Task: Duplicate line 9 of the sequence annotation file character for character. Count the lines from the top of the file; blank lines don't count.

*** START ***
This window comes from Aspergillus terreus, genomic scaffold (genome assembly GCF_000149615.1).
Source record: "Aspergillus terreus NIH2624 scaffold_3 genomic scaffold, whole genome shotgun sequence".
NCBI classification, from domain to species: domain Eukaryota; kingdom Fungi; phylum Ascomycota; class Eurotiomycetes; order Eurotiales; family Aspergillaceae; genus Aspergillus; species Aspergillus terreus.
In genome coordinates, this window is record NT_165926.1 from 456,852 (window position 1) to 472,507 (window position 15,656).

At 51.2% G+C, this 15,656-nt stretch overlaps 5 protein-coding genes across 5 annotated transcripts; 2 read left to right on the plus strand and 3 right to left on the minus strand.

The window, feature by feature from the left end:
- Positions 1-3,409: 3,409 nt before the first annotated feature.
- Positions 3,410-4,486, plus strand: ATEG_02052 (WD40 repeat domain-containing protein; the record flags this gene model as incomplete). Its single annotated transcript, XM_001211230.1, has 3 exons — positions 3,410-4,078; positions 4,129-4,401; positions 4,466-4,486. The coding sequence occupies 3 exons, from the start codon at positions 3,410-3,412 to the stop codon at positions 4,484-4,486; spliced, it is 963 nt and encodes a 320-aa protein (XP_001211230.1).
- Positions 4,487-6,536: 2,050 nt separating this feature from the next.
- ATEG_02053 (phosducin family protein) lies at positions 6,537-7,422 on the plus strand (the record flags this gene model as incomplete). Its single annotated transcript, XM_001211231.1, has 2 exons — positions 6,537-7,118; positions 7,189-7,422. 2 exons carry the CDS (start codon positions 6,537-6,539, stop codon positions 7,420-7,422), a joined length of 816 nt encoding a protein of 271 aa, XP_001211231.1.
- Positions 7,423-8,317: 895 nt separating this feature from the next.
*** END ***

- Positions 4,487-6,536: 2,050 nt separating this feature from the next.